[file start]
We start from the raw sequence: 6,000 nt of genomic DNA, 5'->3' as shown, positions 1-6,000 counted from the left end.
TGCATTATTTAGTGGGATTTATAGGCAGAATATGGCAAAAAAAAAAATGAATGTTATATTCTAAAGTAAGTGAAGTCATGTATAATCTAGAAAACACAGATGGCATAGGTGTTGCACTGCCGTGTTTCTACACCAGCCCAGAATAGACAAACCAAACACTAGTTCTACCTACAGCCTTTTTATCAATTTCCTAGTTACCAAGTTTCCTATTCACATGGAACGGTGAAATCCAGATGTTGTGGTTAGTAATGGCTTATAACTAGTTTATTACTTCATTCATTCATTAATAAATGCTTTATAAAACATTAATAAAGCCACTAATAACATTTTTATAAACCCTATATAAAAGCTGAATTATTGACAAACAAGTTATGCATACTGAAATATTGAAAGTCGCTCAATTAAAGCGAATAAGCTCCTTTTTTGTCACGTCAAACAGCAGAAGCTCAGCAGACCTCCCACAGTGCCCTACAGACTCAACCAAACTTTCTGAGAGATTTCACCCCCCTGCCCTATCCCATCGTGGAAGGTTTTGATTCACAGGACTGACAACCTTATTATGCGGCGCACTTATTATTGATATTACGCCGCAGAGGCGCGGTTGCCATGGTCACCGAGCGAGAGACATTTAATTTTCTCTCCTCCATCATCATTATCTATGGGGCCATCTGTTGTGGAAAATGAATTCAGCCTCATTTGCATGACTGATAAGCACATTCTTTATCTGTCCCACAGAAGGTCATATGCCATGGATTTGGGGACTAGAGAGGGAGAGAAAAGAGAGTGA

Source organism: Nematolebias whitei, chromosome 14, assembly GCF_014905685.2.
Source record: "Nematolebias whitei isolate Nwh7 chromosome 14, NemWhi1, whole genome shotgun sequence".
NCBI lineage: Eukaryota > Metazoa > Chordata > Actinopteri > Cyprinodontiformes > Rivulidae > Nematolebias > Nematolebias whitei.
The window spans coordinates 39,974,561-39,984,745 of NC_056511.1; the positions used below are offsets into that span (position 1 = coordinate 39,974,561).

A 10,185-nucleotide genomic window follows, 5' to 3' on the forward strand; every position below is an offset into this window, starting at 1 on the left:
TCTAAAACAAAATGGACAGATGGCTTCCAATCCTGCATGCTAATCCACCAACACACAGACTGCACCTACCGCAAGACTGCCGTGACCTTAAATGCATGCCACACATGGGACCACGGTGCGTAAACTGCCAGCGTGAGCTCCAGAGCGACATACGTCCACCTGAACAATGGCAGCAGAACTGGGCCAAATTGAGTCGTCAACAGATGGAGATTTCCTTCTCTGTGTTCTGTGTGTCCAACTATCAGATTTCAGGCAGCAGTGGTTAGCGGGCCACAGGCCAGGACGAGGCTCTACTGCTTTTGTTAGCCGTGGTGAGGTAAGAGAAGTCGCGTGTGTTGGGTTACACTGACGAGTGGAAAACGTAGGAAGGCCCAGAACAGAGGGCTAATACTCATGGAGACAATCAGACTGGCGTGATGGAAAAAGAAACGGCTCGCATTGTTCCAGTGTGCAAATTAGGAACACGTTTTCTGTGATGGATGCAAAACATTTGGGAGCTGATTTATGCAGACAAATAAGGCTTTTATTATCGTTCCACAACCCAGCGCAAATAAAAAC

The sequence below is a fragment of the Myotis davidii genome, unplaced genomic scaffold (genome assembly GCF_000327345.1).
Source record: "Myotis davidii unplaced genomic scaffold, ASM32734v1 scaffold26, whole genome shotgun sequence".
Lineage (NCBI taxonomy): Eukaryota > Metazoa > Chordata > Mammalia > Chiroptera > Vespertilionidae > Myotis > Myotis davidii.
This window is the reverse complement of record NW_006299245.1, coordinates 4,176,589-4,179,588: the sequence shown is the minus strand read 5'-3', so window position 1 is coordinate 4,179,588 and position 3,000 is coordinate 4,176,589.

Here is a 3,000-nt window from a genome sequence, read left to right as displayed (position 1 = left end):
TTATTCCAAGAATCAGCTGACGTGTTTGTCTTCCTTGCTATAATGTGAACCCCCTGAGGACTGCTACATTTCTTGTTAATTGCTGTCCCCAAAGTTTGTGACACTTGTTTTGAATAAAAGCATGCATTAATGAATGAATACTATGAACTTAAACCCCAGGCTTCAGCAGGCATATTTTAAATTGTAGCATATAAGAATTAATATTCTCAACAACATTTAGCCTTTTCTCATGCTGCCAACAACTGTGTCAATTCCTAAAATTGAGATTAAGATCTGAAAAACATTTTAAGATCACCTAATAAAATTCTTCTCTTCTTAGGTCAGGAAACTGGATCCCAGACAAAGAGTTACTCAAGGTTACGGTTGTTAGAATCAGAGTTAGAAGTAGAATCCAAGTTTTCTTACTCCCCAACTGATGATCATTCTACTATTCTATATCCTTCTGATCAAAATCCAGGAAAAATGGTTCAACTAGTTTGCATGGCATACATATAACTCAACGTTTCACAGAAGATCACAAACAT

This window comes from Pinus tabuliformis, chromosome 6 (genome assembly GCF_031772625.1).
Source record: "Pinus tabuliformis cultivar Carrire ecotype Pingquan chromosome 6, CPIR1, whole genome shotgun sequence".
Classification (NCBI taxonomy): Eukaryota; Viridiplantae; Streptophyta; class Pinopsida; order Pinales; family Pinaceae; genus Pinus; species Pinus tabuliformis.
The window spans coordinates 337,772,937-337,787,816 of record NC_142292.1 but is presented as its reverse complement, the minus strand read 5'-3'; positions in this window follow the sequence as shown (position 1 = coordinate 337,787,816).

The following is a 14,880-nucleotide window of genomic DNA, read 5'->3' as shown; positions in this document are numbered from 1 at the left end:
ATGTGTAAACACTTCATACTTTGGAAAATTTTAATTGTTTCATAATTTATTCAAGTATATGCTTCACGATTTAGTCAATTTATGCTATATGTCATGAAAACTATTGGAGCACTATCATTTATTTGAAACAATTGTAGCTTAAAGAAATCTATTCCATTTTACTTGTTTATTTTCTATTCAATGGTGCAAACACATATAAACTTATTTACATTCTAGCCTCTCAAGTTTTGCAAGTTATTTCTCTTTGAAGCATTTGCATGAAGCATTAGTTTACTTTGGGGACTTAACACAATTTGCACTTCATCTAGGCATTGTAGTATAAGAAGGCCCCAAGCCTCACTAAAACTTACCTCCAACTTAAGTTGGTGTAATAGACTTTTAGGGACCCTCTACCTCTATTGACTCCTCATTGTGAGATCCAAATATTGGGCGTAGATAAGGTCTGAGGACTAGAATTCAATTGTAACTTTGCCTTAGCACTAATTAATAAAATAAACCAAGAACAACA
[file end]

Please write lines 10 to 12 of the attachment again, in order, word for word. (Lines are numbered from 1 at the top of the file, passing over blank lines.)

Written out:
Source record: "Myotis davidii unplaced genomic scaffold, ASM32734v1 scaffold26, whole genome shotgun sequence".
Lineage (NCBI taxonomy): Eukaryota > Metazoa > Chordata > Mammalia > Chiroptera > Vespertilionidae > Myotis > Myotis davidii.
This window is the reverse complement of record NW_006299245.1, coordinates 4,176,589-4,179,588: the sequence shown is the minus strand read 5'-3', so window position 1 is coordinate 4,179,588 and position 3,000 is coordinate 4,176,589.